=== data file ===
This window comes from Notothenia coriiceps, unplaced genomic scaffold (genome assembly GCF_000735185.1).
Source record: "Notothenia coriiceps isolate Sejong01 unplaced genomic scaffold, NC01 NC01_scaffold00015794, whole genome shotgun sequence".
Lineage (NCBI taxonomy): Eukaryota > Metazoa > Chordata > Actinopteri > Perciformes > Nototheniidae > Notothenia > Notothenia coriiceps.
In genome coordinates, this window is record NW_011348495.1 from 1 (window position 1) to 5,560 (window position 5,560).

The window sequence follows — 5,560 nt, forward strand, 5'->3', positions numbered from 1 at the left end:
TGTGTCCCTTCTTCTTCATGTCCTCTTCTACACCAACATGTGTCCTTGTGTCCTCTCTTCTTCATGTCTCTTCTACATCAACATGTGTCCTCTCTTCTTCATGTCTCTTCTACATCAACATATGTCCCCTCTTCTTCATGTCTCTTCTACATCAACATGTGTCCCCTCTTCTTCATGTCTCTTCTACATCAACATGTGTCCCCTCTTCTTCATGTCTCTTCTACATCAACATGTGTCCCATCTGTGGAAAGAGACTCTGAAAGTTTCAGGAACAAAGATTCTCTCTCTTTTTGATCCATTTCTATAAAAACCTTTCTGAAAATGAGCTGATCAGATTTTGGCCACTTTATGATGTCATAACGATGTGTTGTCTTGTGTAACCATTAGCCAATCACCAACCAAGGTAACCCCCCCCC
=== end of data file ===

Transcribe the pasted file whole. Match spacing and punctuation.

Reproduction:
This window comes from Notothenia coriiceps, unplaced genomic scaffold (genome assembly GCF_000735185.1).
Source record: "Notothenia coriiceps isolate Sejong01 unplaced genomic scaffold, NC01 NC01_scaffold00015794, whole genome shotgun sequence".
Lineage (NCBI taxonomy): Eukaryota > Metazoa > Chordata > Actinopteri > Perciformes > Nototheniidae > Notothenia > Notothenia coriiceps.
In genome coordinates, this window is record NW_011348495.1 from 1 (window position 1) to 5,560 (window position 5,560).

The window sequence follows — 5,560 nt, forward strand, 5'->3', positions numbered from 1 at the left end:
TGTGTCCCTTCTTCTTCATGTCCTCTTCTACACCAACATGTGTCCTTGTGTCCTCTCTTCTTCATGTCTCTTCTACATCAACATGTGTCCTCTCTTCTTCATGTCTCTTCTACATCAACATATGTCCCCTCTTCTTCATGTCTCTTCTACATCAACATGTGTCCCCTCTTCTTCATGTCTCTTCTACATCAACATGTGTCCCCTCTTCTTCATGTCTCTTCTACATCAACATGTGTCCCATCTGTGGAAAGAGACTCTGAAAGTTTCAGGAACAAAGATTCTCTCTCTTTTTGATCCATTTCTATAAAAACCTTTCTGAAAATGAGCTGATCAGATTTTGGCCACTTTATGATGTCATAACGATGTGTTGTCTTGTGTAACCATTAGCCAATCACCAACCAAGGTAACCCCCCCCC